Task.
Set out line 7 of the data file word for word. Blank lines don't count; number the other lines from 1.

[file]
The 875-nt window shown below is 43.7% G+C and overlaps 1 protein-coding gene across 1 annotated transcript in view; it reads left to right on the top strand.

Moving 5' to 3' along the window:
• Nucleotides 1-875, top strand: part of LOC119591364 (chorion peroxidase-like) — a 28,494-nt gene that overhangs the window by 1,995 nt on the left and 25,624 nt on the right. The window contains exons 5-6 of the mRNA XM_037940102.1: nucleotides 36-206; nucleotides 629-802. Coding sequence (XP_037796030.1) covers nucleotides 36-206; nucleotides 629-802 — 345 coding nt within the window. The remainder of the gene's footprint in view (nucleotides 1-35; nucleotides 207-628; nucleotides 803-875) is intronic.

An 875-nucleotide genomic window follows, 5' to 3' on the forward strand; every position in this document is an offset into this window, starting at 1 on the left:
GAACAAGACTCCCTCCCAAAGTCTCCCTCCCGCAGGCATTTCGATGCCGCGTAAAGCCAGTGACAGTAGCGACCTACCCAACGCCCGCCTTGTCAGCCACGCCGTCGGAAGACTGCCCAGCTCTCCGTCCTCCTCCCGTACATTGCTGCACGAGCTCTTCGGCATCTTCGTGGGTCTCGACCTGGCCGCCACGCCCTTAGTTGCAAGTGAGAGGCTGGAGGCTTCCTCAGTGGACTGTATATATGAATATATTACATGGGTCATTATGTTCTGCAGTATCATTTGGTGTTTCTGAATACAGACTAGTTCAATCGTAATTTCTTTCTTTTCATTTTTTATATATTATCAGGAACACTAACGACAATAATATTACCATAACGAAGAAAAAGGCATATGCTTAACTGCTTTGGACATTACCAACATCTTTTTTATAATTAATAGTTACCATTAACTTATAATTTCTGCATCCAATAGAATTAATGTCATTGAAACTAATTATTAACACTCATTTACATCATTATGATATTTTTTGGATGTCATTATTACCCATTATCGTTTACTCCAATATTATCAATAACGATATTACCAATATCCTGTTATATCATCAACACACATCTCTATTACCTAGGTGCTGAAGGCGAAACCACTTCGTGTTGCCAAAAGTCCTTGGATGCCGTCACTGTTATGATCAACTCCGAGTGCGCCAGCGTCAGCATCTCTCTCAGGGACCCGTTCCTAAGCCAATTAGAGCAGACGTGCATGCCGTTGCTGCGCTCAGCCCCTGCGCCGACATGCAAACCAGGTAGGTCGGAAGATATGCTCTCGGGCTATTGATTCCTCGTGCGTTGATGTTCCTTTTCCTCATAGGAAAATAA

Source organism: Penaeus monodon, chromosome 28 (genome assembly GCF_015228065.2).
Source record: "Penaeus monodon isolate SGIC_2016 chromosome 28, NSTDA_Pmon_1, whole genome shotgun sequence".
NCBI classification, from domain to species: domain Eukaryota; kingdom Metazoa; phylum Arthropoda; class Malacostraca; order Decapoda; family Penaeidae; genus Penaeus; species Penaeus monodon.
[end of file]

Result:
Source record: "Penaeus monodon isolate SGIC_2016 chromosome 28, NSTDA_Pmon_1, whole genome shotgun sequence".